Yes, you left the rod in but, you changed the thrust bearing. The stock thrust bearing dose not work on the Rekluse. (In less you have the new one I don't have and hasn't been sent to anyone yet) The Rekluse pressure plate does not use springs and it does not move. (Your stock springs are not in the bike) It uses shims to space it out and the balls move the inside of the pressure plate in and out. When you pull in the clutch you are just adding tension to the plate pushing the balls out earlier. If you are just sitting there and rev the engine up with the clutch pulled you are keeping the balls from pushing out. Try it the other way! Rev the engine up (this will bush the balls out) and pull the clutch lever in and you can not push the balls back to release the pressure plate. You can do this in neutral. rev it up to 5,000 and pull the clutch in, it will not move, like it's stuck, now let off and see how long it takes to release. If you are above about 5,000 and in gear and you let off it is a long time before you will be at the 2,200~2,600 rpm that it has to be for the balls to move back. If you are moving fast you do not have the time for this to take place. Like I said, you are not moving the pressure plate when you pull the clutch lever (that is a fact), you are push the inner plate against the balls. When the balls push back in the clutch plates release. The owner at Rekluse knows this and if you will call him he will tell you the same thing. Pastrana runs a DRZ400 and that bike is has the same trouble as the BRP. The new Rekluse Z-start will use the stock clutch springs and will move the whole pressure plate when you pull the clutch lever. Then you will have the best of both worlds. In less you have one of these you are not releasing the pressure plate but, adding more pressure against the balls from pushing out. This does not hurt anything for those that trail ride, you would have lot's of time to wait for the balls to move back in. Making slow late shifts is not a problem. Most don't even shift down till you stop and shift all the way from fifth to first.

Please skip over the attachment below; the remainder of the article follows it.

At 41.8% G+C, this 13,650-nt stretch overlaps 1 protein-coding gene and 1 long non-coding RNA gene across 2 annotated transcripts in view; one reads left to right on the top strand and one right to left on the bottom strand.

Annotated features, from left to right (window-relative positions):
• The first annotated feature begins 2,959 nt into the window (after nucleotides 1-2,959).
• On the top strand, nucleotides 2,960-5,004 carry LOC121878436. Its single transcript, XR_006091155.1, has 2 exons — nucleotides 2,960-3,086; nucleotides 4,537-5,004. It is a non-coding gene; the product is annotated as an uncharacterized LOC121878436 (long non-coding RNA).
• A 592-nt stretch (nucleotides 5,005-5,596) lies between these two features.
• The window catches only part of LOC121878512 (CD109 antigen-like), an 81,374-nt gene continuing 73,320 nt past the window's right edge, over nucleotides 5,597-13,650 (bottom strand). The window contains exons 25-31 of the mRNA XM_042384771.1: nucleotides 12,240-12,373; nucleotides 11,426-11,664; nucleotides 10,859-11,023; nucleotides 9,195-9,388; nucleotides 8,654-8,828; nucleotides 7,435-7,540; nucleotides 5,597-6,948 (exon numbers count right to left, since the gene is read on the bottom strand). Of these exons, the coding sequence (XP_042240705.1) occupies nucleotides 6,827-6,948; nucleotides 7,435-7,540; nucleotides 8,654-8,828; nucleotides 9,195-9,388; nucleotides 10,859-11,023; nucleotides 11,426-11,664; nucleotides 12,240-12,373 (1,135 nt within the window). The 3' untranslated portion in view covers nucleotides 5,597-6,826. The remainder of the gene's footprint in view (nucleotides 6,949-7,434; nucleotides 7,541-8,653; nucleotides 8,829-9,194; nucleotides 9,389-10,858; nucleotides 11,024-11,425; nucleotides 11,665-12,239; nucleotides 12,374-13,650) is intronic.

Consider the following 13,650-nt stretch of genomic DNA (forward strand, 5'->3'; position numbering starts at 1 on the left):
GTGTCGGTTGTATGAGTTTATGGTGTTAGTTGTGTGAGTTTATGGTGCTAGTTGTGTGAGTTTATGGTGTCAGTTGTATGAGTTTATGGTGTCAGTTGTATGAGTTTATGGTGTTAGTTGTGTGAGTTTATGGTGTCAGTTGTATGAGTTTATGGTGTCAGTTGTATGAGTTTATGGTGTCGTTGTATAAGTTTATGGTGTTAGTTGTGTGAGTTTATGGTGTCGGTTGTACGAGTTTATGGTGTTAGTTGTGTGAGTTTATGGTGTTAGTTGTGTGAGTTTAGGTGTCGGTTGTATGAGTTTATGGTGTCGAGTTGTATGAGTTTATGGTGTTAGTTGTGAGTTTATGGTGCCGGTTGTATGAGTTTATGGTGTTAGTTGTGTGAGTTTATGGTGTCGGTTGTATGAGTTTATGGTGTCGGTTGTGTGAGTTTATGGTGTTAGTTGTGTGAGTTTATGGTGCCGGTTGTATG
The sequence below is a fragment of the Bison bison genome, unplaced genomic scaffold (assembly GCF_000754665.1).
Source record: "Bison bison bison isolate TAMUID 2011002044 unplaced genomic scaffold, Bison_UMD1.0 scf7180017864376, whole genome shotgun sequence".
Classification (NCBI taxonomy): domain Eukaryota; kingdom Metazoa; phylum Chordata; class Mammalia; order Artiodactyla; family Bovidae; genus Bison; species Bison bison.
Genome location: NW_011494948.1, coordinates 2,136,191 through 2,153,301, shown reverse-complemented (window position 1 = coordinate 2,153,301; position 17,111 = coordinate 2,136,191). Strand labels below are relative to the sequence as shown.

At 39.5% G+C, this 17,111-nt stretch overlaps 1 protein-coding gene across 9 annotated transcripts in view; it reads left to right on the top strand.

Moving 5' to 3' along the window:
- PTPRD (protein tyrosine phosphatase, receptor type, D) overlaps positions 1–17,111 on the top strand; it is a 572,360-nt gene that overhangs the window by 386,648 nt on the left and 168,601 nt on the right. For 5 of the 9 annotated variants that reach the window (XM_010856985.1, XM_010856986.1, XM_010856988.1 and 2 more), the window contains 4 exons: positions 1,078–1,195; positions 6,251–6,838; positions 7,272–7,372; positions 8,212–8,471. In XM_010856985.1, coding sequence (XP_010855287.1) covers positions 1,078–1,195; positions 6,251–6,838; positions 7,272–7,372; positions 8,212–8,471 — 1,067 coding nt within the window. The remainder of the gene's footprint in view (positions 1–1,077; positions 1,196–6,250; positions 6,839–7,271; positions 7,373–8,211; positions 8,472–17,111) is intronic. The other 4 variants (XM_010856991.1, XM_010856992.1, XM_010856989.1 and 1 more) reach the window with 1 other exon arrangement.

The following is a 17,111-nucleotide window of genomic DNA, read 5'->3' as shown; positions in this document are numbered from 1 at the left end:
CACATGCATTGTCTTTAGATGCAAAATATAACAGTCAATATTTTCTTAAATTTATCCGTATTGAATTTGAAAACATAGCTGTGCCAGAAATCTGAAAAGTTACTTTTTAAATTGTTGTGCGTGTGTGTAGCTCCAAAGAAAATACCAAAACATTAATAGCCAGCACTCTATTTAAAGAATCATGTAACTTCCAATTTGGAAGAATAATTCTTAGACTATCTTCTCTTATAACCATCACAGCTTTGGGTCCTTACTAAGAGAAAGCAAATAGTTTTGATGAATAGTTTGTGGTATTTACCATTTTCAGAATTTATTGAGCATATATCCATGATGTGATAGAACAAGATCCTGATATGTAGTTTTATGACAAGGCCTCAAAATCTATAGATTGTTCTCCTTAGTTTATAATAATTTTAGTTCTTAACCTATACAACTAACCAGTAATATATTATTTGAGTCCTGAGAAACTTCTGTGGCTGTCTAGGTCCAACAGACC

• SMOKE

Posted April 05, 2005 - 06:04 PM

#35

:naughty: WELL FIRST RIDE REPORT............... :naughty:

first off....
HOLY F#CK IT IS A NEW BIKE... :D

ok now that that is off my chest. the revloc clutch system was a breeze to install and a breeze to get used to. the person who made the instruction could of used better grammer but hey good product exceeds all right. i rode about 30 miles at a snails pace just getting used to it before i was at race pace for the next 30 miles i was sliding into corners like johnny and out of them like steve. it was a great feeling to know in the back of your mind that the bike wont stall IF you stab that rear brake just that much too much it wont stall out and then you are screwed if it dont fire right back up... going up hills wow what a confidence boost, creap up hills never touching the clutch and make it up like a pro would. overall out of 10 it gets a 9 because the only draw back i see is no bump start but for all the other positive things about it this is a very small problem. gretproduct...well worht the price :D